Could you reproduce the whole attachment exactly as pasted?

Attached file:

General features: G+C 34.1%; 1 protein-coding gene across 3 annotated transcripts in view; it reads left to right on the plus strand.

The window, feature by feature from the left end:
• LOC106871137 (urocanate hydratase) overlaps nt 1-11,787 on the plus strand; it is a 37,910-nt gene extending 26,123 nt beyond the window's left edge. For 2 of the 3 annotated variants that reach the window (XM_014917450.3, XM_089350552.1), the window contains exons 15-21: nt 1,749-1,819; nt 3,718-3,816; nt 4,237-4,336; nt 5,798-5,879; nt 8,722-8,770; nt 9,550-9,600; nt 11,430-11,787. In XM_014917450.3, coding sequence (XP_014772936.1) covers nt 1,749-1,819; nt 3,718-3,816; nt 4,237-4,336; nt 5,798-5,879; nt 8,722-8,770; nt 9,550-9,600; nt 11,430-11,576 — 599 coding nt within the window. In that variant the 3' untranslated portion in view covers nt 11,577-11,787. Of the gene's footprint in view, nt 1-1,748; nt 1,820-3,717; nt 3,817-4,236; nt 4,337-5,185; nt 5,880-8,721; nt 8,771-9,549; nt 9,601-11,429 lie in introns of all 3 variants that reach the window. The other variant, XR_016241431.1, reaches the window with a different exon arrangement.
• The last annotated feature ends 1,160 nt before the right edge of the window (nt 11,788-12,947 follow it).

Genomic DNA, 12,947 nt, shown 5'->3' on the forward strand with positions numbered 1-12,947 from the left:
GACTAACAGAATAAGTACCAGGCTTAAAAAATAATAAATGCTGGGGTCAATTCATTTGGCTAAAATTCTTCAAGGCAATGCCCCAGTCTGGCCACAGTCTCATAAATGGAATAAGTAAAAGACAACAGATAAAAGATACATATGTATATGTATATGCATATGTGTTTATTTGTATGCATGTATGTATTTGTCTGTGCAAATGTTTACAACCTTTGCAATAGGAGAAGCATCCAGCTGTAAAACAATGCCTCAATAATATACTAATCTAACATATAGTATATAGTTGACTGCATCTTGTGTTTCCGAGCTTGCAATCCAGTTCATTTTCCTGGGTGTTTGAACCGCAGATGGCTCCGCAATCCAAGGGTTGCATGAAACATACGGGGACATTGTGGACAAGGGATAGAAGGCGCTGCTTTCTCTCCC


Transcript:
General features: G+C 34.1%; 1 protein-coding gene across 3 annotated transcripts in view; it reads left to right on the plus strand.

The window, feature by feature from the left end:
• LOC106871137 (urocanate hydratase) overlaps nt 1-11,787 on the plus strand; it is a 37,910-nt gene extending 26,123 nt beyond the window's left edge. For 2 of the 3 annotated variants that reach the window (XM_014917450.3, XM_089350552.1), the window contains exons 15-21: nt 1,749-1,819; nt 3,718-3,816; nt 4,237-4,336; nt 5,798-5,879; nt 8,722-8,770; nt 9,550-9,600; nt 11,430-11,787. In XM_014917450.3, coding sequence (XP_014772936.1) covers nt 1,749-1,819; nt 3,718-3,816; nt 4,237-4,336; nt 5,798-5,879; nt 8,722-8,770; nt 9,550-9,600; nt 11,430-11,576 — 599 coding nt within the window. In that variant the 3' untranslated portion in view covers nt 11,577-11,787. Of the gene's footprint in view, nt 1-1,748; nt 1,820-3,717; nt 3,817-4,236; nt 4,337-5,185; nt 5,880-8,721; nt 8,771-9,549; nt 9,601-11,429 lie in introns of all 3 variants that reach the window. The other variant, XR_016241431.1, reaches the window with a different exon arrangement.
• The last annotated feature ends 1,160 nt before the right edge of the window (nt 11,788-12,947 follow it).

Genomic DNA, 12,947 nt, shown 5'->3' on the forward strand with positions numbered 1-12,947 from the left:
GACTAACAGAATAAGTACCAGGCTTAAAAAATAATAAATGCTGGGGTCAATTCATTTGGCTAAAATTCTTCAAGGCAATGCCCCAGTCTGGCCACAGTCTCATAAATGGAATAAGTAAAAGACAACAGATAAAAGATACATATGTATATGTATATGCATATGTGTTTATTTGTATGCATGTATGTATTTGTCTGTGCAAATGTTTACAACCTTTGCAATAGGAGAAGCATCCAGCTGTAAAACAATGCCTCAATAATATACTAATCTAACATATAGTATATAGTTGACTGCATCTTGTGTTTCCGAGCTTGCAATCCAGTTCATTTTCCTGGGTGTTTGAACCGCAGATGGCTCCGCAATCCAAGGGTTGCATGAAACATACGGGGACATTGTGGACAAGGGATAGAAGGCGCTGCTTTCTCTCCC